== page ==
The Iranian nuclear program is again in the news – it appears that the regime has made important technical progress in developing the capability to construct a nuclear weapon.
It is unclear how this will play out. Covert and overt action (like the Stuxnet virus or an Israeli strike) will delay, but not halt progress. At the same time, Iran may find it useful to maintain a state of nuclear ambiguity for some time. This policy will allow Iran to gain many of the benefits of nuclear power, while avoiding the worst of international opprobrium for violating the NPT.
It is useful to look at neighboring Pakistan for a picture of nuclear Iran’s future.
Pakistan faces and is obsessed with India, a far more powerful state that, with its own acquisition of nuclear capability cemented its superiority. Then Pakistani Prime Minister Zulfiqar Ali Bhutto (father of the recently assassinated Benazir Bhutto) declared:
If India builds the bomb, we will eat grass or leaves, even go hungry, but we will get one of our own. We have no other choice.
It is a prophecy that has come true. Pakistan’s nuclear capability has allowed it to continue a fruitless rivalry with India that has sapped the nation’s resource while abetting corruption and radicalism.
Part of Pakistan’s political culture is that the state was crippled in its very founding by India and its allies. Pakistan has sought the means to right this fundamental injustice. Weaker then India, Pakistan sought asymmetric means to balance India. Pakistan’s alliance with the US in the Afghan jihad was particularly instructive. The generals of Rawalpindi observed how a weaker power (that’s how the US was perceived) waged a low-level war, but kept the fighting within limits so as to prevent the situation from escalating. They perceived that nukes protected the US from more aggressive Soviet responses.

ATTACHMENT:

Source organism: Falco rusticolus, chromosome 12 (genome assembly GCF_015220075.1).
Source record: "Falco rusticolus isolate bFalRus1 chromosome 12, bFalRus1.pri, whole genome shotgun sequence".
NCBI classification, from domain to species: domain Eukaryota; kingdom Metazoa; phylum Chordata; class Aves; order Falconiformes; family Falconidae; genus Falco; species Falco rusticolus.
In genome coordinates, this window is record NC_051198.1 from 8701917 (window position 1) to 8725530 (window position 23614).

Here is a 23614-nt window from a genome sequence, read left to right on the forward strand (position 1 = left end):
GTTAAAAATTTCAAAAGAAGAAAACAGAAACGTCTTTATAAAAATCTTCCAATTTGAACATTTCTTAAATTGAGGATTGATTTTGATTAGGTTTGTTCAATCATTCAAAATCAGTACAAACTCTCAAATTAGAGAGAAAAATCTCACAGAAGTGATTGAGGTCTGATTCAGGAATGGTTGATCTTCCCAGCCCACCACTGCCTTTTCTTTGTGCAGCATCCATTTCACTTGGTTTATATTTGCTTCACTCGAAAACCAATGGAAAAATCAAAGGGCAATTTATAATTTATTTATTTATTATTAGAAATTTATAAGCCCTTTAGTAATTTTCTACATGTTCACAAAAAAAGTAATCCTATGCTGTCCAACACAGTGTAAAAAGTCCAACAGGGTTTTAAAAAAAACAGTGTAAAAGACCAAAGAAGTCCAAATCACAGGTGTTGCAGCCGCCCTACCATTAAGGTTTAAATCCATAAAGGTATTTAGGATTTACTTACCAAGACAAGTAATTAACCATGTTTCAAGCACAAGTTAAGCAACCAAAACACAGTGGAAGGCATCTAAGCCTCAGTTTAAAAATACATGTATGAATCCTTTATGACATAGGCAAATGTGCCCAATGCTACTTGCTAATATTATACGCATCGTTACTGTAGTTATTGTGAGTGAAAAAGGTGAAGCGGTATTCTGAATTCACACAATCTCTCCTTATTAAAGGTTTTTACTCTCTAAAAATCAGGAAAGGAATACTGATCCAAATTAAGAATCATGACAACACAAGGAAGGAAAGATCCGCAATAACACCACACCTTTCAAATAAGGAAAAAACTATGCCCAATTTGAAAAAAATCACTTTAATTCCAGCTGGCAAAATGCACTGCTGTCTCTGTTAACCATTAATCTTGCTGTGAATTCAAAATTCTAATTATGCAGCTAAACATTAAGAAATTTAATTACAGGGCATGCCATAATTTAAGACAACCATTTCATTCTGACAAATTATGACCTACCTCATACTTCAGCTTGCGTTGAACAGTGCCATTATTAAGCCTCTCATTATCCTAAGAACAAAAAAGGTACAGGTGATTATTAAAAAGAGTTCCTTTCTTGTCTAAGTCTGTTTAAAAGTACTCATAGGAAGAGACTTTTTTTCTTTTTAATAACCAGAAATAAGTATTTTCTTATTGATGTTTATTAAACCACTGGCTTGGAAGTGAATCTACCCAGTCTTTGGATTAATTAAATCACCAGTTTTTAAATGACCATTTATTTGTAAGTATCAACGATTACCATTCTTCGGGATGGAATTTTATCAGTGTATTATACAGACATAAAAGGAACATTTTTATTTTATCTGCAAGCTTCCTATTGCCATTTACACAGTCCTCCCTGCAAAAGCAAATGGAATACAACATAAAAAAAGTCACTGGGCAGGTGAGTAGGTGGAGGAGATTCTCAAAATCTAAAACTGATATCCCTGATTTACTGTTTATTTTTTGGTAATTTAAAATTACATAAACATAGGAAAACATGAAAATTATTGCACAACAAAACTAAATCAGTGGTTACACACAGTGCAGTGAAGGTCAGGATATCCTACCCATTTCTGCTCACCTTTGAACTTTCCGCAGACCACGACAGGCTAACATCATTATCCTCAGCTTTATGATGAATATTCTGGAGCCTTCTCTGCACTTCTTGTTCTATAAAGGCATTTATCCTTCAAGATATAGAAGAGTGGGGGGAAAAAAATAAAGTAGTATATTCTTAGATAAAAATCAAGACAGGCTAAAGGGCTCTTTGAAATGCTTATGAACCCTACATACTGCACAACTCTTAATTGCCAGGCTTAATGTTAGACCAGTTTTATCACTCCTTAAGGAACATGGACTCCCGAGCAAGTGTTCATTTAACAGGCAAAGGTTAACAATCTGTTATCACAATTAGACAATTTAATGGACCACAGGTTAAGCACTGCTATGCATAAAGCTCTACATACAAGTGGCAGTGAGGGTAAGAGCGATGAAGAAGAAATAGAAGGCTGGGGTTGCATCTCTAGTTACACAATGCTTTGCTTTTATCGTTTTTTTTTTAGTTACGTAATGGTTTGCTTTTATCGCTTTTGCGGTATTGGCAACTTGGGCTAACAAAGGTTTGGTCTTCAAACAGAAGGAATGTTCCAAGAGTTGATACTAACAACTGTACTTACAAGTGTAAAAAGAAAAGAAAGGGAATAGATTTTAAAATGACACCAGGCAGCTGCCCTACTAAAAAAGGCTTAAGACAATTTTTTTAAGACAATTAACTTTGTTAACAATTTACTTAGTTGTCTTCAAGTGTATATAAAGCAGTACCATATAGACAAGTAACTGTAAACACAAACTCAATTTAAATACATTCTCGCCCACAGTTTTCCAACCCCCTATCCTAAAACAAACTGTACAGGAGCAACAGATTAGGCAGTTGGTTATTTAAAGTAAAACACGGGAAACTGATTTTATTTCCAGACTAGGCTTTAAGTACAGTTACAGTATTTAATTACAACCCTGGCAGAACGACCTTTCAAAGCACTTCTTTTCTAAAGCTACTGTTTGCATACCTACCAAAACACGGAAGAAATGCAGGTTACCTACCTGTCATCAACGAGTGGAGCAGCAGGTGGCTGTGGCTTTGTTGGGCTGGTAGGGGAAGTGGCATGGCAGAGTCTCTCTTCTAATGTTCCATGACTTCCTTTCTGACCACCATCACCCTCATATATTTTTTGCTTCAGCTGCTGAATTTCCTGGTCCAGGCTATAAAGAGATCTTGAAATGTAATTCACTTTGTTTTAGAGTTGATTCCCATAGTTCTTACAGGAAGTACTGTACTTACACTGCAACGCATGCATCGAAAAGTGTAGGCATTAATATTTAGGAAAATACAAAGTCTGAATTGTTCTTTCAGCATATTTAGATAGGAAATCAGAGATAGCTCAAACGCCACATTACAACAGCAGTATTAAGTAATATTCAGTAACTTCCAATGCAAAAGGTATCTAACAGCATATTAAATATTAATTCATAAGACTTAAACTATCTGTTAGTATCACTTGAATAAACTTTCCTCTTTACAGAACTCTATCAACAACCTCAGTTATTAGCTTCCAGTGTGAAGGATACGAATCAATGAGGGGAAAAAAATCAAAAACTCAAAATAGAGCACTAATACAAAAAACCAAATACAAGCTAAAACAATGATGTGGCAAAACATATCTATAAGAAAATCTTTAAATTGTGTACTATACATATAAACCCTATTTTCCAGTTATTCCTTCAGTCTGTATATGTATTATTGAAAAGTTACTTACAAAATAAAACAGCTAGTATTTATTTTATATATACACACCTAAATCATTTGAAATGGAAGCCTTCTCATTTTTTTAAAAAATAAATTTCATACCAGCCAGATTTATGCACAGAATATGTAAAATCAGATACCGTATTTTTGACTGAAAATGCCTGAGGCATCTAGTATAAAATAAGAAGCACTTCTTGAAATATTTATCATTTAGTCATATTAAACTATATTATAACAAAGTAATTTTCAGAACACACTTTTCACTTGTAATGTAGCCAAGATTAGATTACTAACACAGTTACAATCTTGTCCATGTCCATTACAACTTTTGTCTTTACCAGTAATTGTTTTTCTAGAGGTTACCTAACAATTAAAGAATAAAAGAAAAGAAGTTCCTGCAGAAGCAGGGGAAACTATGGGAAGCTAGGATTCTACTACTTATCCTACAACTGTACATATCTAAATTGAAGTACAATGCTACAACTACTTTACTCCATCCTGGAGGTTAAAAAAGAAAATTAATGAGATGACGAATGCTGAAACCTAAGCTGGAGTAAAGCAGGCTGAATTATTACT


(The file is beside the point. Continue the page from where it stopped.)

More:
This is the strategy Pakistan has followed against India, low-grade war that, in Pakistani fantasies, will ultimately lead to the dissolution of India. Nukes allow Pakistan to continue a conflict (without nukes India’s ability to carryout devastating conventional retaliation would be a deterrent to Pakistan-backed terror). This gives Pakistan’s brass something to do and justifies their expanding hold on the country’s economy while helping Pakistan’s elites maintain the status quo (to the advantage of the traditional elites of course.) Meanwhile, Pakistan’s education system, infrastructure, and social services are sapped of resources.
On the international front, besides the general carnage caused by Pakistan backed terrorism, they have incubated jihadi groups to advance their aims in Afghanistan and India – but those groups have developed an impact beyond the sub-continent. At the same time, the ongoing tension between nuclear-armed rivals leads to the constant danger that the two sides will accidentally wander into a nuclear war.
This is all food for thought as Iran continues on its course. It is already a world champion supporter of terrorism. Will it feel even freer to do so if protected by a nuclear umbrella? Will nukes be the crutch that allows the corrupt and vicious Iranian regime to cling to power? Finally, will a nuclear Iran inspire other player in the region to follow suit – meaning more nukes and thus a greater chance for accidents?